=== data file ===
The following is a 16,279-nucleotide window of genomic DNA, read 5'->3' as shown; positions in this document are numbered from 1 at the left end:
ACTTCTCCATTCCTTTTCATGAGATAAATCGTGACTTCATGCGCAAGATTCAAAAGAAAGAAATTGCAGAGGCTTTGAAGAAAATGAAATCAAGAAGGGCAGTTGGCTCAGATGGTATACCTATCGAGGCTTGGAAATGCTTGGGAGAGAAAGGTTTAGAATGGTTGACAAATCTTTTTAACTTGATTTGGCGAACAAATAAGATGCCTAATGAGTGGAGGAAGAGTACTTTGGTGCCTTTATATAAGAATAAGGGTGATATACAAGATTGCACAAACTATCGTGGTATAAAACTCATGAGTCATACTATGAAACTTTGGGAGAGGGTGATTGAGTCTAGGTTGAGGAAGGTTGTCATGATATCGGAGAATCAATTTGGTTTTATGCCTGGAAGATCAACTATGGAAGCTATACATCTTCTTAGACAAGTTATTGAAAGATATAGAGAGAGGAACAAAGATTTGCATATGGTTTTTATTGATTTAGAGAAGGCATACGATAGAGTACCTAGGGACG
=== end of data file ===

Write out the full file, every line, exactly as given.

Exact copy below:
The following is a 16,279-nucleotide window of genomic DNA, read 5'->3' as shown; positions in this document are numbered from 1 at the left end:
ACTTCTCCATTCCTTTTCATGAGATAAATCGTGACTTCATGCGCAAGATTCAAAAGAAAGAAATTGCAGAGGCTTTGAAGAAAATGAAATCAAGAAGGGCAGTTGGCTCAGATGGTATACCTATCGAGGCTTGGAAATGCTTGGGAGAGAAAGGTTTAGAATGGTTGACAAATCTTTTTAACTTGATTTGGCGAACAAATAAGATGCCTAATGAGTGGAGGAAGAGTACTTTGGTGCCTTTATATAAGAATAAGGGTGATATACAAGATTGCACAAACTATCGTGGTATAAAACTCATGAGTCATACTATGAAACTTTGGGAGAGGGTGATTGAGTCTAGGTTGAGGAAGGTTGTCATGATATCGGAGAATCAATTTGGTTTTATGCCTGGAAGATCAACTATGGAAGCTATACATCTTCTTAGACAAGTTATTGAAAGATATAGAGAGAGGAACAAAGATTTGCATATGGTTTTTATTGATTTAGAGAAGGCATACGATAGAGTACCTAGGGACG